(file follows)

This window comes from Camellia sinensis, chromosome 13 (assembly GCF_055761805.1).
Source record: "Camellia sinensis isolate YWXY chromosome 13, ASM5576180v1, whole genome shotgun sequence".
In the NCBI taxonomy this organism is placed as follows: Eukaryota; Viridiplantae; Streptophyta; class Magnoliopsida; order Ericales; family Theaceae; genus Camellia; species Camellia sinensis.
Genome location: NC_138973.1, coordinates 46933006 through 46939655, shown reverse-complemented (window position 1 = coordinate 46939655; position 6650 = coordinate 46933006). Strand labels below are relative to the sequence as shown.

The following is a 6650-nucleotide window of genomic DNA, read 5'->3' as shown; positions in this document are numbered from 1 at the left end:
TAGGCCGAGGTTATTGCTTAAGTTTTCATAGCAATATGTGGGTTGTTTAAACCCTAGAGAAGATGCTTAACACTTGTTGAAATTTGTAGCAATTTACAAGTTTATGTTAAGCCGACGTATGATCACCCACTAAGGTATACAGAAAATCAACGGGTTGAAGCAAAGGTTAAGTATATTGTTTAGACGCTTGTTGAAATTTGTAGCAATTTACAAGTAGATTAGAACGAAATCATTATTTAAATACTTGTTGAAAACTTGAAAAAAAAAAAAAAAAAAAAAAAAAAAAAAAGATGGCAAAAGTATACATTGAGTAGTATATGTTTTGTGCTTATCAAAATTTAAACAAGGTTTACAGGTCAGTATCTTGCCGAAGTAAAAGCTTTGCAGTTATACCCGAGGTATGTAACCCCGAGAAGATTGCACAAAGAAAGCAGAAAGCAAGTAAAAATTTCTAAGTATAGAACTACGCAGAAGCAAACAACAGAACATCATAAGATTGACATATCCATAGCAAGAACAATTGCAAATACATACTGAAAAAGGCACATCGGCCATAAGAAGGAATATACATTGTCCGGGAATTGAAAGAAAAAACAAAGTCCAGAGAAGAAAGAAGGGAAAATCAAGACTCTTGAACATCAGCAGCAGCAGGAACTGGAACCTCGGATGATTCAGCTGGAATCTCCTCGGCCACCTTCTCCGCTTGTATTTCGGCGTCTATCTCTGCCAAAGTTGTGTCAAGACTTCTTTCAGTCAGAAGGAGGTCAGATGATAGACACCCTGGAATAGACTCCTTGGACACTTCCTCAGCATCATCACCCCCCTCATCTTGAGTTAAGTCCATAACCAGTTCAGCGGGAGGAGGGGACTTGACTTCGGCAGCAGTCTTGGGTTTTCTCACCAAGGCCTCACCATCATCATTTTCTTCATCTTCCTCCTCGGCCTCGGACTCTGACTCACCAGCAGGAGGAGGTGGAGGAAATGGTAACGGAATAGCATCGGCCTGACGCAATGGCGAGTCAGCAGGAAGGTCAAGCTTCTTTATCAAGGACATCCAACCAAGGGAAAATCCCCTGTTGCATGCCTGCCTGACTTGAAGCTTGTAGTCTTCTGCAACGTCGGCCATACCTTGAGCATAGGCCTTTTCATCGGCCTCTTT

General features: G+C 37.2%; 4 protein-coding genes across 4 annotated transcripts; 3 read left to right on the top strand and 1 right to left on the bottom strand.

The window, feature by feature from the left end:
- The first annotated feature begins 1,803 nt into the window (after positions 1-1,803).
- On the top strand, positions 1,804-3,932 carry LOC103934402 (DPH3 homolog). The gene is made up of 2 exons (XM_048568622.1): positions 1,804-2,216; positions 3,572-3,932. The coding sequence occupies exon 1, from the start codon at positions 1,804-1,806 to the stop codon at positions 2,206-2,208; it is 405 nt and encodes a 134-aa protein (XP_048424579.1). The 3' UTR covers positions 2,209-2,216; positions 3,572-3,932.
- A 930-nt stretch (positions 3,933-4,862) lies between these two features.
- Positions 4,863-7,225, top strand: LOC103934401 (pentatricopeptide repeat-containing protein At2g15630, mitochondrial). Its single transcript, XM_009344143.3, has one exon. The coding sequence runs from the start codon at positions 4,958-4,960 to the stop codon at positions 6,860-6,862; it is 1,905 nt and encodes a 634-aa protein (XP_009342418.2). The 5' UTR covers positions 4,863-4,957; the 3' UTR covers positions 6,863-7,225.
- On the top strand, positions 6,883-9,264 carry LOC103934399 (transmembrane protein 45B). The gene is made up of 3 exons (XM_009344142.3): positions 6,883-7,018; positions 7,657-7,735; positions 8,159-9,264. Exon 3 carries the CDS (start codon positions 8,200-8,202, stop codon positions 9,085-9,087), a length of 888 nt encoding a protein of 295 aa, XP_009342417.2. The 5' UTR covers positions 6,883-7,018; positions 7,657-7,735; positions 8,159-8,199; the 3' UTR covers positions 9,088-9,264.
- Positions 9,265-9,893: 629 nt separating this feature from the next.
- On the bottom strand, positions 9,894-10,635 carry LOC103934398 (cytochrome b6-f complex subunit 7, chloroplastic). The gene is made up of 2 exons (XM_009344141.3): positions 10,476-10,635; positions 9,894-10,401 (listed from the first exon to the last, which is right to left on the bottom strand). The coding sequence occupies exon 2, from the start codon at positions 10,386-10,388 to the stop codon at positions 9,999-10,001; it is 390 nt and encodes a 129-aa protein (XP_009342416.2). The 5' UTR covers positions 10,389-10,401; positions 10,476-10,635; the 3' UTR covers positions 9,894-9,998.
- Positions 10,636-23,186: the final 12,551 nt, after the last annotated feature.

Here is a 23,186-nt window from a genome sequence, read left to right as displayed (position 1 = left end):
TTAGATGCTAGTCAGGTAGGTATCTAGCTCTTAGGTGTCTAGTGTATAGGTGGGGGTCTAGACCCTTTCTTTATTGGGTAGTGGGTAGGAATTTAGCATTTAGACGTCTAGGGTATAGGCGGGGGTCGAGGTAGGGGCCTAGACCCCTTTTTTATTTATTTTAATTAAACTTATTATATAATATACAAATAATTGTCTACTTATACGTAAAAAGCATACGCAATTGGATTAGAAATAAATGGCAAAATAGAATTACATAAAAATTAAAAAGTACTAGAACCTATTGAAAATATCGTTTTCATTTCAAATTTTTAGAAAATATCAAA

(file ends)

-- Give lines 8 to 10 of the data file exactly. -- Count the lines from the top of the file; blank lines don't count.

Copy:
The window, feature by feature from the left end:
- The first annotated feature begins 1,803 nt into the window (after positions 1-1,803).
- On the top strand, positions 1,804-3,932 carry LOC103934402 (DPH3 homolog). The gene is made up of 2 exons (XM_048568622.1): positions 1,804-2,216; positions 3,572-3,932. The coding sequence occupies exon 1, from the start codon at positions 1,804-1,806 to the stop codon at positions 2,206-2,208; it is 405 nt and encodes a 134-aa protein (XP_048424579.1). The 3' UTR covers positions 2,209-2,216; positions 3,572-3,932.